Pallbearer are fantastic and Foundations Of Burden is an absolute delight from start to finish. As the current wave of doom bands nears critical mass, this is exactly what the movement needs; a dynamic new offering that re-writes the template, re-invigorating the subgenre.

Doom is doing pretty well for itself in the past few years, but in the slew of excellent new releases there are a few fiercely brilliant new offerings this year in particular. This is an especially fantastic example, a wonderful take on the gloom and introspection of doom metal. The obvious comparison is to Yob, but there’s something to be said for Pallbearer’s more delicate approach. Yob’s feels go to ten but Pallbearer are a different beast, a bit sadder and more organic. Comparing their heaviness is self-defeating; these are two of the heaviest bands ever and there’s so much to their sound that limiting an analysis to their sheer weight does both acts a great disservice.

Pallbearer’s sound could be simplified as a nuanced take on epic doom but with vocals pitched higher than average and a focus on melody to convey the emotional weight of the songs. An obvious comparison is Candlemass but without the overwhelming derp. Foundations comes to rest between being unmistakably doom and moving firmly out of the bracket that the genre has written itself into. The vocals are acrobatic, swooping and glorious, sitting comfortably in an unusually high register for the genre, matching the guitars as they weave around the compositions. The drums are delicate, engaging with the dynamics of the pieces; the whole rhythm section is placed extremely well and manages to be well-voiced in an environment where they could get away with doing less. However, it’s the vocals that mark the album as spectacular, elevating it from excellent doom to not far off a religious experience.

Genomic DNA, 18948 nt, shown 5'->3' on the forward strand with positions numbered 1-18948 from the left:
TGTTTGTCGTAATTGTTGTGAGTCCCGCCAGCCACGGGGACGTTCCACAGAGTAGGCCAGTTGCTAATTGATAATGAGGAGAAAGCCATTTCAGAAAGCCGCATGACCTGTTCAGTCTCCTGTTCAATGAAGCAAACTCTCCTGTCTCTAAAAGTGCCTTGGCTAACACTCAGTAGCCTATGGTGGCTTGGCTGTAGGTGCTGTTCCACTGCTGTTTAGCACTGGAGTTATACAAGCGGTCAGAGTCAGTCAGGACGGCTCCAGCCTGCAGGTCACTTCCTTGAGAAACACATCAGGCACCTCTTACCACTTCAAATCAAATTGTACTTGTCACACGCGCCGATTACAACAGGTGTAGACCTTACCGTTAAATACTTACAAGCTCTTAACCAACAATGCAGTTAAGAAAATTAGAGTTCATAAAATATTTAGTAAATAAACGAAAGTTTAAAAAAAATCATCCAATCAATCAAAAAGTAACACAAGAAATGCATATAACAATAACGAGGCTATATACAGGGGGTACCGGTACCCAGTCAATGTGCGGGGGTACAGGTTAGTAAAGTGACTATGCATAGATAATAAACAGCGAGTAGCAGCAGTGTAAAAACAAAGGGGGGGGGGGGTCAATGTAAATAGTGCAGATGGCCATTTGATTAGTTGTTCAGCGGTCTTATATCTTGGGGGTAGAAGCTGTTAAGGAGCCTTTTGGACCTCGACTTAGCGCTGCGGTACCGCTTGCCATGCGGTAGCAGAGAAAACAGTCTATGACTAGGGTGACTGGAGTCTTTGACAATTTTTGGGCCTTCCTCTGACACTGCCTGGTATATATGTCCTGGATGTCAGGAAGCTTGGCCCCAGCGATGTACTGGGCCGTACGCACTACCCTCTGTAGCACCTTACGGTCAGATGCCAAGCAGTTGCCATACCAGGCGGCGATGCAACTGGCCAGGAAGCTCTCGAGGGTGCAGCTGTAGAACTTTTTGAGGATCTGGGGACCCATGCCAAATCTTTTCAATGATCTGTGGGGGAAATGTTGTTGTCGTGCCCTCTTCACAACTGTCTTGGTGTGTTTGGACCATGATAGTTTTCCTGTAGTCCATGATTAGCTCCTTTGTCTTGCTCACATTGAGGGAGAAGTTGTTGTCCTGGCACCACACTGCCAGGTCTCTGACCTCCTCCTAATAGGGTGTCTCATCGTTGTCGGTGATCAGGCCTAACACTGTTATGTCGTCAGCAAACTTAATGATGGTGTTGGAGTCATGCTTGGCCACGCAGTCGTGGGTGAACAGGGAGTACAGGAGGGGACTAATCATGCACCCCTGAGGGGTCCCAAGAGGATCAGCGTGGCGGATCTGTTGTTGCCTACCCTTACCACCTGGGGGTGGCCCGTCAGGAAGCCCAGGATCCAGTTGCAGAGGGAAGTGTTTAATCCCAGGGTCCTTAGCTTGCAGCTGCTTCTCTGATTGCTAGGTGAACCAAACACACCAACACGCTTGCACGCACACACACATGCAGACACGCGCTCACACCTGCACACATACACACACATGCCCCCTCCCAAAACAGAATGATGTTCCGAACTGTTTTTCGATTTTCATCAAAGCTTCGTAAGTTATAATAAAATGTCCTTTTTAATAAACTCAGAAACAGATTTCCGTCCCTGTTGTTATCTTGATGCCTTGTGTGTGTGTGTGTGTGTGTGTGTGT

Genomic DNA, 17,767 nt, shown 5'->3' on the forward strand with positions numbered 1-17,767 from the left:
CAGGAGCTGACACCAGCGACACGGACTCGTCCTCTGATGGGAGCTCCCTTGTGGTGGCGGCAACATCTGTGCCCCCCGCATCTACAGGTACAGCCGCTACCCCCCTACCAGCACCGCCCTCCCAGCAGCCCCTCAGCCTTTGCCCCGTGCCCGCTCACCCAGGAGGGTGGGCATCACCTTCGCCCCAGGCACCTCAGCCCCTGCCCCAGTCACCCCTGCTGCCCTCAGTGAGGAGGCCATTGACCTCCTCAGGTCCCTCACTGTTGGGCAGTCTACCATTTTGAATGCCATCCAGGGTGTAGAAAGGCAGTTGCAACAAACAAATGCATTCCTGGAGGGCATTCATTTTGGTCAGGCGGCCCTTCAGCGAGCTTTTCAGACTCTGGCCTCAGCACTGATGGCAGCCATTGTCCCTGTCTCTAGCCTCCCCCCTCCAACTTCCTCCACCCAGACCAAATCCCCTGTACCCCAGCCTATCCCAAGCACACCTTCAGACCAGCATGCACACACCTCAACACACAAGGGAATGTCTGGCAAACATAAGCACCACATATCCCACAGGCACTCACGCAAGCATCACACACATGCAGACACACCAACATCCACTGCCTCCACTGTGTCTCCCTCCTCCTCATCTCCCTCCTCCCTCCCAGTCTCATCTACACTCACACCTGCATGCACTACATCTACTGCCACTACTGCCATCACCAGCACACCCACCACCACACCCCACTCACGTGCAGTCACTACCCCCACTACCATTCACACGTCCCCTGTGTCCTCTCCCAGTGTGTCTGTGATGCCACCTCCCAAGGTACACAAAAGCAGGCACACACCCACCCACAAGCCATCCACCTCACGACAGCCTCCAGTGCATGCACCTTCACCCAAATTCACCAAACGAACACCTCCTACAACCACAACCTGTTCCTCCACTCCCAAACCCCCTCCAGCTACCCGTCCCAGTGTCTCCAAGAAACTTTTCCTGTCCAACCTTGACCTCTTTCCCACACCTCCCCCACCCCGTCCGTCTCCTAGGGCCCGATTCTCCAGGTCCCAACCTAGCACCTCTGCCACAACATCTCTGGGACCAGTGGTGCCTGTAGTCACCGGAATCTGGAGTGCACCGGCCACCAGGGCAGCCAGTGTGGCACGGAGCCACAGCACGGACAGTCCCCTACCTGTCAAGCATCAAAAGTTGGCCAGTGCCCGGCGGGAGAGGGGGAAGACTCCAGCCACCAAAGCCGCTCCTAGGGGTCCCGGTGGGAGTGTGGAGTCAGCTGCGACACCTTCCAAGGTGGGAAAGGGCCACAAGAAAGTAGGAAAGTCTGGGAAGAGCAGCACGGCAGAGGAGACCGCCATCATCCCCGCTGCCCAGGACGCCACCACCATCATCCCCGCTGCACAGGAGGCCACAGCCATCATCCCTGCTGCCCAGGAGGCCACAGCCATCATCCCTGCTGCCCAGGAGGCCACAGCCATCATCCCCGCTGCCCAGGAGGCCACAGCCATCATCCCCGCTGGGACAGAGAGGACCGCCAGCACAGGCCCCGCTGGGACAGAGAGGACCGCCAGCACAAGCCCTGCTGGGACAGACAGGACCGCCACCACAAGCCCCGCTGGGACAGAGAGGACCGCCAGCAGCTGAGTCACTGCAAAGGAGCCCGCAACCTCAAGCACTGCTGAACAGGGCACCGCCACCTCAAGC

Pallbearer are tinkerers. Foundations chirps and crests magnificently, in the way that symphonic metal would like to do but often falls short, in ways that black metal tries to evoke. Doom almost shouldn’t do this; these are the wrong feels! Pallbearer are meddling with powers very old and getting very successful results; none more clear than towards the last quarter of the album where the whole thing grows to a dramatic finale at the same time treating us to some poignant moments, Ashes being a particularly melancholic treat. A true mark of success for an album is when the first reaction on repeated listens is to play the whole thing from start to finish; playing it out-of-sequence feels like a slight towards the band.

It’s certainly worth nothing the creative break that Pallbearer have taken from their contemporaries. A lot of bands tend to progress by adopting ’70s prog rock flavours, and whilst I will put money on at least one member of this band owning a first pressing of Lark’s Tongues, it doesn’t seem like they’ve gone down this route. I can understand why so many bands with full and immediate access to not only a definitive timeline of rock history but also the entire back catalogue of these bands would follow this progression. Sadly it gets linear very quickly and the progressive mindset is no longer – well, particularly progressive. Here we see a different twist, a separate path for doom to take; not flirting with self-indulgence and over-complication but blossoming into texture and colour; fresher, cleaner, more immediate.

For years to come doom bands will be described as “like Pallbearer mixed with X” until they become a so deeply ingrained into metal’s consciousness, deconstructed into infinity and a polished, pre-approved opinion formed. Before that happens, listen to this album and enjoy discovering something wonderful.